MOTHERS PREPARING the family meals for a week have been advised to replace meat with beans or lentils once a week – a move which could help to “fix the world’s broken food system”.
The suggestion is part of a new worldwide campaign by Oxfam to address the world’s food imbalance, pointing out that the amount of food thrown away by people in richer countries is almost the same amount as that produced by all of sub-Saharan Africa.
The campaign follows a survey carried out among mothers living in urban areas, in which 73 per cent said they would like to know how to make a difference when shopping for food, and 83 per cent said they would be interested in using less energy when cooking.
Oxfam Ireland said the results of the survey – which also showed over three-quarters of respondents saying they would be happy to make changes like offering one meat-free meal a week – showed an opportunity to harness “the immense power of the individual”.
Chief executive Jim Clarken said the campaign hoped to get across the message that individual people can together be “a powerful force for change”.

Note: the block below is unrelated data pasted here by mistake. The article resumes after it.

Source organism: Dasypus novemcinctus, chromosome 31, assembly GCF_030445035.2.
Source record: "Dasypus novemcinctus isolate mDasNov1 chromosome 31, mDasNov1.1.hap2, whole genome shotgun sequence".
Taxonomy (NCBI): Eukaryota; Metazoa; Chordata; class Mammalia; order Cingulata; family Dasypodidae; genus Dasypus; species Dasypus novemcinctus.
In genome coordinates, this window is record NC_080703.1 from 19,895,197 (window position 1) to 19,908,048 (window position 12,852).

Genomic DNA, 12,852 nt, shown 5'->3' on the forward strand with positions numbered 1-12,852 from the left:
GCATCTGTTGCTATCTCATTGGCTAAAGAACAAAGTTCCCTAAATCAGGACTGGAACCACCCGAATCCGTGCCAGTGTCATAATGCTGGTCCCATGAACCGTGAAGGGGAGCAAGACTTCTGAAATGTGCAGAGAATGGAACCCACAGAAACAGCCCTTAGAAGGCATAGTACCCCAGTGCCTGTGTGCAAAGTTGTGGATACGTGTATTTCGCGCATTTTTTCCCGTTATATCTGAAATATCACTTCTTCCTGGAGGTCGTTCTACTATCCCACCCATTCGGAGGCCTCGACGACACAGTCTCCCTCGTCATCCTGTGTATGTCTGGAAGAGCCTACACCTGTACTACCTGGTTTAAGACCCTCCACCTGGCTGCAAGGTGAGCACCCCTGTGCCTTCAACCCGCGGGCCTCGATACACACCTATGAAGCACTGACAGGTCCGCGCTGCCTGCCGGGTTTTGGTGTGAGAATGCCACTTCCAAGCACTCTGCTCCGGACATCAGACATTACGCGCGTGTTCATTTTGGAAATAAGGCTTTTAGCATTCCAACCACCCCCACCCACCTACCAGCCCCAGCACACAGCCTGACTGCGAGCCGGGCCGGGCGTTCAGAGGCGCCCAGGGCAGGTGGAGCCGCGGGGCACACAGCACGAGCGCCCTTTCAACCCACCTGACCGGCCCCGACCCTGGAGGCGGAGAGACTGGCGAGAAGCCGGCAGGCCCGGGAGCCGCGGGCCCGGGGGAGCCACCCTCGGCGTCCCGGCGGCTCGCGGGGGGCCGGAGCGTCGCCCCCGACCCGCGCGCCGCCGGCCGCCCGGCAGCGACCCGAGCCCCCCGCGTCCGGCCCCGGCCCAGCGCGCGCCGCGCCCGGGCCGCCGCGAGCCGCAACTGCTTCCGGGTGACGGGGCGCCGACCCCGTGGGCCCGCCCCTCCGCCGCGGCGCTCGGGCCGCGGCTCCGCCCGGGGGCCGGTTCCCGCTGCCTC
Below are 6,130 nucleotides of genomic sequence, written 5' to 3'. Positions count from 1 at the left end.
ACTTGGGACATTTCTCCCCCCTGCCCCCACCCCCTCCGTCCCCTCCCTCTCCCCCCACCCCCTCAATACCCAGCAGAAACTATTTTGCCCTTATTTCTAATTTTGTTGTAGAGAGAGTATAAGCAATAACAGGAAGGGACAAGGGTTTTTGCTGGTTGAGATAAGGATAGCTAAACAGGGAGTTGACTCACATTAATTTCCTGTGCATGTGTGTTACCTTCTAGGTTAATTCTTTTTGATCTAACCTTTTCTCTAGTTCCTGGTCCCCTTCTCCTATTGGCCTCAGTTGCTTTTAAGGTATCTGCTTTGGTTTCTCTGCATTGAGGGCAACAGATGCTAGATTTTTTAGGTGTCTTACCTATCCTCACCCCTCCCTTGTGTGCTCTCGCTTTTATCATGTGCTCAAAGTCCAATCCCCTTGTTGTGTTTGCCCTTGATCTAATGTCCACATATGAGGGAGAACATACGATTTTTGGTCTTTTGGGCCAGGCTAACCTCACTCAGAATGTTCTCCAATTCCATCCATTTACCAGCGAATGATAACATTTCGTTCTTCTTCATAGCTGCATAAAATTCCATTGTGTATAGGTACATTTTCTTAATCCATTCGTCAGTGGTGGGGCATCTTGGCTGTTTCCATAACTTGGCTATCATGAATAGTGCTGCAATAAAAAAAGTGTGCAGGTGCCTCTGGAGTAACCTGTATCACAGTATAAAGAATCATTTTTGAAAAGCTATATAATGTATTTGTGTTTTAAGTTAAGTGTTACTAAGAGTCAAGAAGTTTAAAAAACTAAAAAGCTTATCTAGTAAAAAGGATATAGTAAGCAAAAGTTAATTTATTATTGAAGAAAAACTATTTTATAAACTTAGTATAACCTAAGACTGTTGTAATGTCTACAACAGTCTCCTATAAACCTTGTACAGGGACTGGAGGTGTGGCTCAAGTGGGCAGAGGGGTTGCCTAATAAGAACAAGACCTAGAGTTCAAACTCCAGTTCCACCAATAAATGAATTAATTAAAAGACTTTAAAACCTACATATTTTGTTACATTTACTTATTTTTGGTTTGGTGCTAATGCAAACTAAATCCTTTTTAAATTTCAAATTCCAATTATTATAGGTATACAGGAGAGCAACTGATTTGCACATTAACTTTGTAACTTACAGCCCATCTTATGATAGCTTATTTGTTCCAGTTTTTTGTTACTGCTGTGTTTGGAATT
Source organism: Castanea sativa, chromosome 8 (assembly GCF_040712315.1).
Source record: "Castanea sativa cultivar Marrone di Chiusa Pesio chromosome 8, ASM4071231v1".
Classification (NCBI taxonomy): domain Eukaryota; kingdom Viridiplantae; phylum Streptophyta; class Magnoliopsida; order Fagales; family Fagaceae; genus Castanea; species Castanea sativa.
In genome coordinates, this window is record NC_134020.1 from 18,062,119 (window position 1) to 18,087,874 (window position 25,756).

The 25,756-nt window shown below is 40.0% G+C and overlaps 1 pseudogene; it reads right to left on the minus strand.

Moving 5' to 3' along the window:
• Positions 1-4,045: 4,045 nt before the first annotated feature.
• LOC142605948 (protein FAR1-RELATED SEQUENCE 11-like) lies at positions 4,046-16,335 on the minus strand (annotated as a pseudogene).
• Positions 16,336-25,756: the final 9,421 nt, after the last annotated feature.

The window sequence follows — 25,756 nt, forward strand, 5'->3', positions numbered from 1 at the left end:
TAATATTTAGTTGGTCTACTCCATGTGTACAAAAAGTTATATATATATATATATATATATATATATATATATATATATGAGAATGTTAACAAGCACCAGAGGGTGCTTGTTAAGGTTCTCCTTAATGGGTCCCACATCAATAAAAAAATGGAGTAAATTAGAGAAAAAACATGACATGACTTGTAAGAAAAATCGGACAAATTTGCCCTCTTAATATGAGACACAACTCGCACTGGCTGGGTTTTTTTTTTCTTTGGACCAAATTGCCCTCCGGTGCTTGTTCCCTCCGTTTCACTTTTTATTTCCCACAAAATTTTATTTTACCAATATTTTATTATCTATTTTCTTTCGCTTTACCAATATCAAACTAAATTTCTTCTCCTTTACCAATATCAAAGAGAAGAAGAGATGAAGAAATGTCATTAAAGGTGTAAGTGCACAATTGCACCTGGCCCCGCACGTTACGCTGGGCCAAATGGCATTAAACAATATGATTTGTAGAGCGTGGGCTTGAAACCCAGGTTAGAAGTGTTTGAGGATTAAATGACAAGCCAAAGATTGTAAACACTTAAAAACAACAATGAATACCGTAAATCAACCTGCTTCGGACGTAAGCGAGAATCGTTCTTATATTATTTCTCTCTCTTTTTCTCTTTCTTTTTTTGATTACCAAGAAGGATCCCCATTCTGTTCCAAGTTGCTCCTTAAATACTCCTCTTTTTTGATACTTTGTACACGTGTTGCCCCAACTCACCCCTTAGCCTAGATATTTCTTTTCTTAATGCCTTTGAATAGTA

“What we do in the supermarket or in the kitchen does matter. Small actions taken by enough people add up,” he said.
Oxfam’s five suggestions are:
- Eating less meat: Oxfam says urban households in the US, UK, Brazil and Spain ate one meat-free meal per week for a year, the greenhouse gas emissions saved would be the equivalent of scrapping 3.7 million cars;
- Reduce food waste: If one in six apples is thrown away, this adds up to 5.3 billion apples a year – the equivalent to 10 billion barrels of oil in terms of growing, trading and decomposing the apples thrown away;
- Support small food producers: The welfare of 90,000 cocoa farms could be transformed if consumers bought two Fair Trade chocolate bars per month instead of an alternative;
- Buy seasonal: Buying food that is out of season creates extra demand for it, which results in the use of more energy for storage and production;
- Cook smarter: Simple actions like putting a lid on a boiling pot can cut energy use by up to 70 per cent.
“If enough people act, the reverberations will be felt right along the food chain,” Clarken said.
Oxfam International’s full report on the global food system can be downloaded here.